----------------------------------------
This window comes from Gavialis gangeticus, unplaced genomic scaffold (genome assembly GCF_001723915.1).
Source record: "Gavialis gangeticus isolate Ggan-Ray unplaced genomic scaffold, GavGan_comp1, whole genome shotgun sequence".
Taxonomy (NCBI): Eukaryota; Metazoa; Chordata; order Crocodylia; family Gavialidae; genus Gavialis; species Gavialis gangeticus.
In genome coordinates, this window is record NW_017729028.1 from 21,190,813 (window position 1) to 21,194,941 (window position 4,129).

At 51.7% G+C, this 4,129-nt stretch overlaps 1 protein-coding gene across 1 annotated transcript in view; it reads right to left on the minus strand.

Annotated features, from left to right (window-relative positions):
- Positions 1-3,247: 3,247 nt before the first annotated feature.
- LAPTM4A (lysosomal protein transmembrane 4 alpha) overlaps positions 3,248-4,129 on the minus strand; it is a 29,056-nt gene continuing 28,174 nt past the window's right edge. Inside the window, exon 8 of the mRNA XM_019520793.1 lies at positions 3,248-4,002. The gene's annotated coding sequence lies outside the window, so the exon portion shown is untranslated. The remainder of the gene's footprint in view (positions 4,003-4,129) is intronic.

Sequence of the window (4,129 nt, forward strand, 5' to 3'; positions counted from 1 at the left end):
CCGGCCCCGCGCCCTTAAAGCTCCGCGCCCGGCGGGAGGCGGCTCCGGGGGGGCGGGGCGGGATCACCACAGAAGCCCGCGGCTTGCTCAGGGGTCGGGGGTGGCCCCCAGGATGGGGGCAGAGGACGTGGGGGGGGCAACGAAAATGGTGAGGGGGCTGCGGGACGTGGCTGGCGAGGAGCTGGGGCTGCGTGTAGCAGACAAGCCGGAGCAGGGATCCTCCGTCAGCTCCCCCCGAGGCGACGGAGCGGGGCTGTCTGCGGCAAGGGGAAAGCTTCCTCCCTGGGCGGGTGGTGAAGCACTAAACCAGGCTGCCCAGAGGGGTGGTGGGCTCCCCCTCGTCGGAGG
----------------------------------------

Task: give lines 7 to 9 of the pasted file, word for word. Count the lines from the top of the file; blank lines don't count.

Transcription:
- Positions 1-3,247: 3,247 nt before the first annotated feature.
- LAPTM4A (lysosomal protein transmembrane 4 alpha) overlaps positions 3,248-4,129 on the minus strand; it is a 29,056-nt gene continuing 28,174 nt past the window's right edge. Inside the window, exon 8 of the mRNA XM_019520793.1 lies at positions 3,248-4,002. The gene's annotated coding sequence lies outside the window, so the exon portion shown is untranslated. The remainder of the gene's footprint in view (positions 4,003-4,129) is intronic.

Sequence of the window (4,129 nt, forward strand, 5' to 3'; positions counted from 1 at the left end):